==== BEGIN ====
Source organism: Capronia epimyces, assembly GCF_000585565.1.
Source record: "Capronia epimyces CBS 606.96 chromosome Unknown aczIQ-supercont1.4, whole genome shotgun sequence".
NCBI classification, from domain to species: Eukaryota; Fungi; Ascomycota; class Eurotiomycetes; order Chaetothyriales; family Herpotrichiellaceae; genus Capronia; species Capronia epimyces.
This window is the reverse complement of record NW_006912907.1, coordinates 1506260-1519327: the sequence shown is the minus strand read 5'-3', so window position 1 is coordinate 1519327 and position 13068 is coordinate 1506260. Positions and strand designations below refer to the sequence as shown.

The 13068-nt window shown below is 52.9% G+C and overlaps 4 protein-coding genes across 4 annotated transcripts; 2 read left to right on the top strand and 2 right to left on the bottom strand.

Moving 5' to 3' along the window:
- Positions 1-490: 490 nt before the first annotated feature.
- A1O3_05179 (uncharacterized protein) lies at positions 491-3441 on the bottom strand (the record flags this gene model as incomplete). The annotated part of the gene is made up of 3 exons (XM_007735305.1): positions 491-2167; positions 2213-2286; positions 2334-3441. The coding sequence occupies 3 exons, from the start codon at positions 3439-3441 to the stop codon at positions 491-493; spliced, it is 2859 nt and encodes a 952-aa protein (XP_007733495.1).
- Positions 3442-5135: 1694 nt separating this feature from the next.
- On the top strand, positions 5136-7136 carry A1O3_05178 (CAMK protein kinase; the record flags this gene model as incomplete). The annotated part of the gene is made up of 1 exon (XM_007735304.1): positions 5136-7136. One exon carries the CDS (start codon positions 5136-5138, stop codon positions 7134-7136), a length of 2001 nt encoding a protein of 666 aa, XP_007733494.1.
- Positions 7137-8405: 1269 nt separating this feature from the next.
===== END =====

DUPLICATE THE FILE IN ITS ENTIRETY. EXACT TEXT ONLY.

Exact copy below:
Source organism: Capronia epimyces, assembly GCF_000585565.1.
Source record: "Capronia epimyces CBS 606.96 chromosome Unknown aczIQ-supercont1.4, whole genome shotgun sequence".
NCBI classification, from domain to species: Eukaryota; Fungi; Ascomycota; class Eurotiomycetes; order Chaetothyriales; family Herpotrichiellaceae; genus Capronia; species Capronia epimyces.
This window is the reverse complement of record NW_006912907.1, coordinates 1506260-1519327: the sequence shown is the minus strand read 5'-3', so window position 1 is coordinate 1519327 and position 13068 is coordinate 1506260. Positions and strand designations below refer to the sequence as shown.

The 13068-nt window shown below is 52.9% G+C and overlaps 4 protein-coding genes across 4 annotated transcripts; 2 read left to right on the top strand and 2 right to left on the bottom strand.

Moving 5' to 3' along the window:
- Positions 1-490: 490 nt before the first annotated feature.
- A1O3_05179 (uncharacterized protein) lies at positions 491-3441 on the bottom strand (the record flags this gene model as incomplete). The annotated part of the gene is made up of 3 exons (XM_007735305.1): positions 491-2167; positions 2213-2286; positions 2334-3441. The coding sequence occupies 3 exons, from the start codon at positions 3439-3441 to the stop codon at positions 491-493; spliced, it is 2859 nt and encodes a 952-aa protein (XP_007733495.1).
- Positions 3442-5135: 1694 nt separating this feature from the next.
- On the top strand, positions 5136-7136 carry A1O3_05178 (CAMK protein kinase; the record flags this gene model as incomplete). The annotated part of the gene is made up of 1 exon (XM_007735304.1): positions 5136-7136. One exon carries the CDS (start codon positions 5136-5138, stop codon positions 7134-7136), a length of 2001 nt encoding a protein of 666 aa, XP_007733494.1.
- Positions 7137-8405: 1269 nt separating this feature from the next.